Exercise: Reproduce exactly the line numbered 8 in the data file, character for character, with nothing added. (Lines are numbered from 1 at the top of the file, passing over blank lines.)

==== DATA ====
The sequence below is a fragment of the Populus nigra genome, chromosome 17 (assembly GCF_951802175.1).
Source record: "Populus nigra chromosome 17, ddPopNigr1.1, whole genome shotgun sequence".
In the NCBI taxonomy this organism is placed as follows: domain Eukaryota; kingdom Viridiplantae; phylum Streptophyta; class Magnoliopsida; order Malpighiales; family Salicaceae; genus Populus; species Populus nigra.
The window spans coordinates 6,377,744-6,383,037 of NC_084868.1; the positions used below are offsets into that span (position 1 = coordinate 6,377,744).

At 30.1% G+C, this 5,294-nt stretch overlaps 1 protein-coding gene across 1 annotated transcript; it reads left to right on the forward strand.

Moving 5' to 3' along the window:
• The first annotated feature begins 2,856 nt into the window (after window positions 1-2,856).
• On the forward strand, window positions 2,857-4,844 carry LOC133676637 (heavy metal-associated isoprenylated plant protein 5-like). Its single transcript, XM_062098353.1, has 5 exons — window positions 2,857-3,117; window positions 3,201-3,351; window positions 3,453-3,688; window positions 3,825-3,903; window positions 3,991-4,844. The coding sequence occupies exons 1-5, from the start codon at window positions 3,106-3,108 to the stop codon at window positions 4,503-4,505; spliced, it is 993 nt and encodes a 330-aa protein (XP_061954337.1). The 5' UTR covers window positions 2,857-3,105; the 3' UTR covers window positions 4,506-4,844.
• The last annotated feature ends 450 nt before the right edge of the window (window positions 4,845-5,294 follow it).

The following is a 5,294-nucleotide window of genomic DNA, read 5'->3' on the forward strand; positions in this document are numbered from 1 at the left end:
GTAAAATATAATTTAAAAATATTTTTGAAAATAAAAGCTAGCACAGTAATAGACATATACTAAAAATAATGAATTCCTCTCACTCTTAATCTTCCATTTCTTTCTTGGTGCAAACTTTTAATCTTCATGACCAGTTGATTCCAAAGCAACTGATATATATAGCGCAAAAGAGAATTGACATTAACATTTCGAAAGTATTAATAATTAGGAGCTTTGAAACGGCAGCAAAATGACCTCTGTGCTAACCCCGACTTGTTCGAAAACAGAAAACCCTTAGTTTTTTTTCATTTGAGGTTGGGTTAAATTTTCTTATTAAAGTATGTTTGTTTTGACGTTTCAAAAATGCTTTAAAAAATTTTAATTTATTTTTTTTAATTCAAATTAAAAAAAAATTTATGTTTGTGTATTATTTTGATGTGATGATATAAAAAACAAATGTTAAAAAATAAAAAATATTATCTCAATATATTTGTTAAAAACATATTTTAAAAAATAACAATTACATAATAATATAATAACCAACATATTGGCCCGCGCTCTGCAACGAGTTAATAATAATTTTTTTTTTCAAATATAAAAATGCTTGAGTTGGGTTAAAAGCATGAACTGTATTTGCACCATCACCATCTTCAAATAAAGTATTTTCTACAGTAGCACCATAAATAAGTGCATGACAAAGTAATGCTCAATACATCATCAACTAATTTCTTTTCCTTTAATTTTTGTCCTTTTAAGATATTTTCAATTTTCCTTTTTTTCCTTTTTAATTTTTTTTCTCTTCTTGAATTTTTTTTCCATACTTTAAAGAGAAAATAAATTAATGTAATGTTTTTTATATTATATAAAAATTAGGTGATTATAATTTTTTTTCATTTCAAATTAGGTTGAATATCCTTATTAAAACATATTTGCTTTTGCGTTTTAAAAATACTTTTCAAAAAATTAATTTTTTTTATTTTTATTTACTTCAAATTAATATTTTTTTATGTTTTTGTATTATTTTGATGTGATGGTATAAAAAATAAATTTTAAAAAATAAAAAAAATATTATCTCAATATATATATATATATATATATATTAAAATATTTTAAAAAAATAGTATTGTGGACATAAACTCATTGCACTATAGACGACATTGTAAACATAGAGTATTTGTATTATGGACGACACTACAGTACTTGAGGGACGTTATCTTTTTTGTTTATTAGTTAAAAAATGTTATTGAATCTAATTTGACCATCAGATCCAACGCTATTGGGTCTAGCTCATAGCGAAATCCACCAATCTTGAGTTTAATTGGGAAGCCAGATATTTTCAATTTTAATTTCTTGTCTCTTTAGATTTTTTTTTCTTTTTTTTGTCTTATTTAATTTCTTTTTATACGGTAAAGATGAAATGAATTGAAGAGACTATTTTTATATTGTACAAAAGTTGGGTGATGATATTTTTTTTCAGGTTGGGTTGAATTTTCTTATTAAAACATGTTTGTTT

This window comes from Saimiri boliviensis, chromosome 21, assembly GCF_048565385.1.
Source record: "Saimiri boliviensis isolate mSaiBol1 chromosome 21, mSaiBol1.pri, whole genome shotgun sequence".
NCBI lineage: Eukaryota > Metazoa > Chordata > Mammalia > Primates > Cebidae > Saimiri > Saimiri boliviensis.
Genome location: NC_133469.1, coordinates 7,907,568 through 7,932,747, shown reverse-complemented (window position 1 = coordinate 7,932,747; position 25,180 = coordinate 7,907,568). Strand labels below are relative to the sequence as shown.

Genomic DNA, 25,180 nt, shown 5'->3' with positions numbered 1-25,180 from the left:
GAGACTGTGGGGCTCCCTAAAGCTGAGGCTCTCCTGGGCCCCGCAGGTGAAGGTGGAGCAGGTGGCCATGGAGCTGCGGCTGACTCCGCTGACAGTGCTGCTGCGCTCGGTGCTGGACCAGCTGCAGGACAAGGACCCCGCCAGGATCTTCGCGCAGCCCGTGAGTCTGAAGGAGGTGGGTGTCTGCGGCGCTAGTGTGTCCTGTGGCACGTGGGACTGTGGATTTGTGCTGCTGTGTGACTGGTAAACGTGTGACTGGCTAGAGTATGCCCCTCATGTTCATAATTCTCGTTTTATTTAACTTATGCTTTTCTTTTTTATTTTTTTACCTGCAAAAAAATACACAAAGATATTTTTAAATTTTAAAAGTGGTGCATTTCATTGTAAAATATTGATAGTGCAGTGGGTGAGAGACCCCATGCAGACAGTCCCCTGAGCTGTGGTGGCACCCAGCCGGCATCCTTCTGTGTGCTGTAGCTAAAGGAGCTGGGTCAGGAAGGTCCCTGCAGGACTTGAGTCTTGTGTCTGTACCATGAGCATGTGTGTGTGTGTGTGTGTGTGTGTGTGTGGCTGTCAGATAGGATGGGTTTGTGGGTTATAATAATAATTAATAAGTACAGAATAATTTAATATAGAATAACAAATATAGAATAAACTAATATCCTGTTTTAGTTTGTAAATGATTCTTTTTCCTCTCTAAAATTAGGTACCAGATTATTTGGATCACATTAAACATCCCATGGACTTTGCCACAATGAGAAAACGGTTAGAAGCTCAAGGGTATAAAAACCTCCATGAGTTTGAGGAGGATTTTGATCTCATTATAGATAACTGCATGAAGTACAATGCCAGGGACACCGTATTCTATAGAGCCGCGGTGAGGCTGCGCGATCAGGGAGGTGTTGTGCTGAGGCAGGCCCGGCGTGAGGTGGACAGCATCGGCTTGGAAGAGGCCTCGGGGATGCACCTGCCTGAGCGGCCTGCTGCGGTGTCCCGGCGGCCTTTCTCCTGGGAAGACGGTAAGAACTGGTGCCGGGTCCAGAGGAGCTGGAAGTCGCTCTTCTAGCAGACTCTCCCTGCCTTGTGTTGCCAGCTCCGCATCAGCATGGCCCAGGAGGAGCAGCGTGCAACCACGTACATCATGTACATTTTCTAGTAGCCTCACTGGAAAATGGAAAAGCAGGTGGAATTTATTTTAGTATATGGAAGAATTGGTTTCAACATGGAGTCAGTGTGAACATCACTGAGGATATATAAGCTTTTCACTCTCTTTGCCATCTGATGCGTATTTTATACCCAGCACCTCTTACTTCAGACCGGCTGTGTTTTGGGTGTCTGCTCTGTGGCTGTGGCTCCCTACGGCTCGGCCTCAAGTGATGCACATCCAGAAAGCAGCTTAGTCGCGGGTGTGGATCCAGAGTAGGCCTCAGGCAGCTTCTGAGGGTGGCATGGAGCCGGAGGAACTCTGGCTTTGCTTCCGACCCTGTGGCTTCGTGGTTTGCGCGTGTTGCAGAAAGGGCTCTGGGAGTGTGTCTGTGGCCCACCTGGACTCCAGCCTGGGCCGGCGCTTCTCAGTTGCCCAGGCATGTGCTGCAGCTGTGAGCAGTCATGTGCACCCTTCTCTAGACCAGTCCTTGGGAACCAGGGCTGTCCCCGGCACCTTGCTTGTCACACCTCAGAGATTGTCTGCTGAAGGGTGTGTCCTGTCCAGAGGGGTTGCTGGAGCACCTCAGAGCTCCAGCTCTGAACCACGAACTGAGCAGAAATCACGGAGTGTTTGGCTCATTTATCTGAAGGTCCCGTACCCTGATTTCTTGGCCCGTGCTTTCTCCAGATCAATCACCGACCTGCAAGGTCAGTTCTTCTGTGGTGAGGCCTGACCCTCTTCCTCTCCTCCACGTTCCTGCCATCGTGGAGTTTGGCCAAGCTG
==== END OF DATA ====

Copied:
• On the forward strand, window positions 2,857-4,844 carry LOC133676637 (heavy metal-associated isoprenylated plant protein 5-like). Its single transcript, XM_062098353.1, has 5 exons — window positions 2,857-3,117; window positions 3,201-3,351; window positions 3,453-3,688; window positions 3,825-3,903; window positions 3,991-4,844. The coding sequence occupies exons 1-5, from the start codon at window positions 3,106-3,108 to the stop codon at window positions 4,503-4,505; spliced, it is 993 nt and encodes a 330-aa protein (XP_061954337.1). The 5' UTR covers window positions 2,857-3,105; the 3' UTR covers window positions 4,506-4,844.